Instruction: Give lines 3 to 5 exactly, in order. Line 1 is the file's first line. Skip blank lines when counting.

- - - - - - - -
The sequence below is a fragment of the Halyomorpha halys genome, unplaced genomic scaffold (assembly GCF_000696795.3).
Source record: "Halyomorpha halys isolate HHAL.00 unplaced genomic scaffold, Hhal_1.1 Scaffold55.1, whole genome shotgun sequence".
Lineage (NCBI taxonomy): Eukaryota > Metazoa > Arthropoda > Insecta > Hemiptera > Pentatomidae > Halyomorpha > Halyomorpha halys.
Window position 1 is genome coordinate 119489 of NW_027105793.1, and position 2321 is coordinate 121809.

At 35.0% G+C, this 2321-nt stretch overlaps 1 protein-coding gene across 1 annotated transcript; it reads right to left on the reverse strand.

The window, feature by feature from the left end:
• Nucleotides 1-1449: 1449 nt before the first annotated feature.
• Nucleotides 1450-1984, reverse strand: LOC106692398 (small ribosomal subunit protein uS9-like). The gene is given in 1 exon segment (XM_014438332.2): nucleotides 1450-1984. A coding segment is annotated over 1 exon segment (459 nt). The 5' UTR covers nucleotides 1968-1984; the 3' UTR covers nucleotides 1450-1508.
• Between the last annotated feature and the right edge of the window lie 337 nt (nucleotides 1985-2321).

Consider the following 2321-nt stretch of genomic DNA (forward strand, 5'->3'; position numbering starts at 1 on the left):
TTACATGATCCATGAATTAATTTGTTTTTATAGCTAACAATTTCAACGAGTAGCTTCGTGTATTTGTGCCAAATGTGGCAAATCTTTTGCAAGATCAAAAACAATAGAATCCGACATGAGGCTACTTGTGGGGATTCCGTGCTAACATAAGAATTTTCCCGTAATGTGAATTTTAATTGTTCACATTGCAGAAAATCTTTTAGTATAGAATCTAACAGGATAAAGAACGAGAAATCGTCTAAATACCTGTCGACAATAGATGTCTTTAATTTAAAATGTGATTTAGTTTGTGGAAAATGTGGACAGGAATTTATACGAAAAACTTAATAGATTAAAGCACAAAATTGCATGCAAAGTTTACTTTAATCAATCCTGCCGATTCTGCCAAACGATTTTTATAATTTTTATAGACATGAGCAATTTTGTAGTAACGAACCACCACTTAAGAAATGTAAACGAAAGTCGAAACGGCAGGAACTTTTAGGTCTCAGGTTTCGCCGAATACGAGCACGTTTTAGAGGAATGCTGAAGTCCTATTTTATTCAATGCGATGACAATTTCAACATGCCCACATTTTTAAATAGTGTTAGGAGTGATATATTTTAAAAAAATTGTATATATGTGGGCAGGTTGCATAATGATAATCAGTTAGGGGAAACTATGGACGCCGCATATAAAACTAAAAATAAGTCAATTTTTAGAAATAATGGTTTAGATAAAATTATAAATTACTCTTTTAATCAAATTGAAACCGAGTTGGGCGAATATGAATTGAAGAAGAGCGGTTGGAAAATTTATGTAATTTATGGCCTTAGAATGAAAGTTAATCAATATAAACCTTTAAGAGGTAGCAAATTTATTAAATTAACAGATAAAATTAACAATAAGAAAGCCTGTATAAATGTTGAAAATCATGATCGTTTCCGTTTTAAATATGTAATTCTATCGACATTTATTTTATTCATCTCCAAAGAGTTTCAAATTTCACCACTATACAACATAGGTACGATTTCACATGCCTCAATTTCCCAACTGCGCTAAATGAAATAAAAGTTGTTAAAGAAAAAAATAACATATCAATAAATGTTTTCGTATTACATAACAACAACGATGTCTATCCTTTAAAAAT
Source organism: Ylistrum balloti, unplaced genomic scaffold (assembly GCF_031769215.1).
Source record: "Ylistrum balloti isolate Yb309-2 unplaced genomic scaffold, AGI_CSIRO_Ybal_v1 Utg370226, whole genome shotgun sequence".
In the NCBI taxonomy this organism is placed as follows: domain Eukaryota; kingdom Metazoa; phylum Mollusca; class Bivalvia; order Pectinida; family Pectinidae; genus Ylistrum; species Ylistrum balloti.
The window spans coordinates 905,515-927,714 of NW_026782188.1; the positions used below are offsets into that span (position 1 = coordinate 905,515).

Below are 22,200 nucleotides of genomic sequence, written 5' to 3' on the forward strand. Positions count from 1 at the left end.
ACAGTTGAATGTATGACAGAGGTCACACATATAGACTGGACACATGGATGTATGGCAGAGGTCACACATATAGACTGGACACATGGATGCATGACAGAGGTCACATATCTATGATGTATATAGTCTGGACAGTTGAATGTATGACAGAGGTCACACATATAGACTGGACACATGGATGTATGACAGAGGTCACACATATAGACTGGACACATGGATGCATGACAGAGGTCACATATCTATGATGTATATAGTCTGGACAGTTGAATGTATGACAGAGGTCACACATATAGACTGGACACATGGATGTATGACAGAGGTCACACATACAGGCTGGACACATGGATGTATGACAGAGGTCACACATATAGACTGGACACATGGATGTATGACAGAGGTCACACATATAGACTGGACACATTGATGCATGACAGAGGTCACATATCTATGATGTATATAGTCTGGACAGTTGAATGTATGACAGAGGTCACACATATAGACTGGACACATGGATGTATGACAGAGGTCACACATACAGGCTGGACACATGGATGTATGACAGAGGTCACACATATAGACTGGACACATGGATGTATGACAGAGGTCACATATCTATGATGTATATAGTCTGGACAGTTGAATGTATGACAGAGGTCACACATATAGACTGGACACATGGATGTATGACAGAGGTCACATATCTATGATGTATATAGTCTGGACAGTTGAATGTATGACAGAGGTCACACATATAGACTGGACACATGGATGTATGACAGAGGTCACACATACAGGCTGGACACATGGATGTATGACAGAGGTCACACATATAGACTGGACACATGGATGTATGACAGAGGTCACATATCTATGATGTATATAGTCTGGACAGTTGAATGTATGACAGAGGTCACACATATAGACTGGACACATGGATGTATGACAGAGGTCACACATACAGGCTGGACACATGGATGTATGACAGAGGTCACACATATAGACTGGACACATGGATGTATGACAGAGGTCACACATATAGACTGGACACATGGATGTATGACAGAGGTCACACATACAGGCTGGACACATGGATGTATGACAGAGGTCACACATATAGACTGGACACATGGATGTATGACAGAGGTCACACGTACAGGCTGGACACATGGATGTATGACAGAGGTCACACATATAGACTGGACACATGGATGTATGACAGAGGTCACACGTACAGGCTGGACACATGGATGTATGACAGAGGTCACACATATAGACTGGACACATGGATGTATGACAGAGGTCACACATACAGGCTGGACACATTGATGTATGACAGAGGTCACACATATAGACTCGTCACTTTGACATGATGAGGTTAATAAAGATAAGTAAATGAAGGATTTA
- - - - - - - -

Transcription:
Lineage (NCBI taxonomy): Eukaryota > Metazoa > Arthropoda > Insecta > Hemiptera > Pentatomidae > Halyomorpha > Halyomorpha halys.
Window position 1 is genome coordinate 119489 of NW_027105793.1, and position 2321 is coordinate 121809.

At 35.0% G+C, this 2321-nt stretch overlaps 1 protein-coding gene across 1 annotated transcript; it reads right to left on the reverse strand.